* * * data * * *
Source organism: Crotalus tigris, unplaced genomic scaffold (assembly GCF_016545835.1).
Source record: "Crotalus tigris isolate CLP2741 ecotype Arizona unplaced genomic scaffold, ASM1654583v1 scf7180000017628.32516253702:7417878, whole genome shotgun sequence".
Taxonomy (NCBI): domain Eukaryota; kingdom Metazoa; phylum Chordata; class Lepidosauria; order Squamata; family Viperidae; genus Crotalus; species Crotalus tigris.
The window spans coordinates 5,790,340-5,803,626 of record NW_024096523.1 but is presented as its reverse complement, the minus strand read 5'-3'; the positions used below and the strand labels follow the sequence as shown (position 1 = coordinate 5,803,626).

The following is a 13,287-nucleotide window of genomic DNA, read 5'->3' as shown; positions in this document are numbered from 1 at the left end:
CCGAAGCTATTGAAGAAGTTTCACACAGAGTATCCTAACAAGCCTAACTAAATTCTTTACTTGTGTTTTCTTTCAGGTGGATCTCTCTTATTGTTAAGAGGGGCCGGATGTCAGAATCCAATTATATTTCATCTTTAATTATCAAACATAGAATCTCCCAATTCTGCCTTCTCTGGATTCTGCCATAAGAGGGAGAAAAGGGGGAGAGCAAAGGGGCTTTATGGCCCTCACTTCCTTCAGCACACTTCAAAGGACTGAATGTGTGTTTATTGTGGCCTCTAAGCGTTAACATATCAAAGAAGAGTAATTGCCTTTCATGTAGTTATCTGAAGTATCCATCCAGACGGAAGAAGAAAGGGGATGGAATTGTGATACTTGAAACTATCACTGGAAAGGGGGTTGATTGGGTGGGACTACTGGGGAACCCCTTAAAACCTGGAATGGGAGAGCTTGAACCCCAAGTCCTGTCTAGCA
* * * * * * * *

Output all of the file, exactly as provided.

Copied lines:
Source organism: Crotalus tigris, unplaced genomic scaffold (assembly GCF_016545835.1).
Source record: "Crotalus tigris isolate CLP2741 ecotype Arizona unplaced genomic scaffold, ASM1654583v1 scf7180000017628.32516253702:7417878, whole genome shotgun sequence".
Taxonomy (NCBI): domain Eukaryota; kingdom Metazoa; phylum Chordata; class Lepidosauria; order Squamata; family Viperidae; genus Crotalus; species Crotalus tigris.
The window spans coordinates 5,790,340-5,803,626 of record NW_024096523.1 but is presented as its reverse complement, the minus strand read 5'-3'; the positions used below and the strand labels follow the sequence as shown (position 1 = coordinate 5,803,626).

The following is a 13,287-nucleotide window of genomic DNA, read 5'->3' as shown; positions in this document are numbered from 1 at the left end:
CCGAAGCTATTGAAGAAGTTTCACACAGAGTATCCTAACAAGCCTAACTAAATTCTTTACTTGTGTTTTCTTTCAGGTGGATCTCTCTTATTGTTAAGAGGGGCCGGATGTCAGAATCCAATTATATTTCATCTTTAATTATCAAACATAGAATCTCCCAATTCTGCCTTCTCTGGATTCTGCCATAAGAGGGAGAAAAGGGGGAGAGCAAAGGGGCTTTATGGCCCTCACTTCCTTCAGCACACTTCAAAGGACTGAATGTGTGTTTATTGTGGCCTCTAAGCGTTAACATATCAAAGAAGAGTAATTGCCTTTCATGTAGTTATCTGAAGTATCCATCCAGACGGAAGAAGAAAGGGGATGGAATTGTGATACTTGAAACTATCACTGGAAAGGGGGTTGATTGGGTGGGACTACTGGGGAACCCCTTAAAACCTGGAATGGGAGAGCTTGAACCCCAAGTCCTGTCTAGCA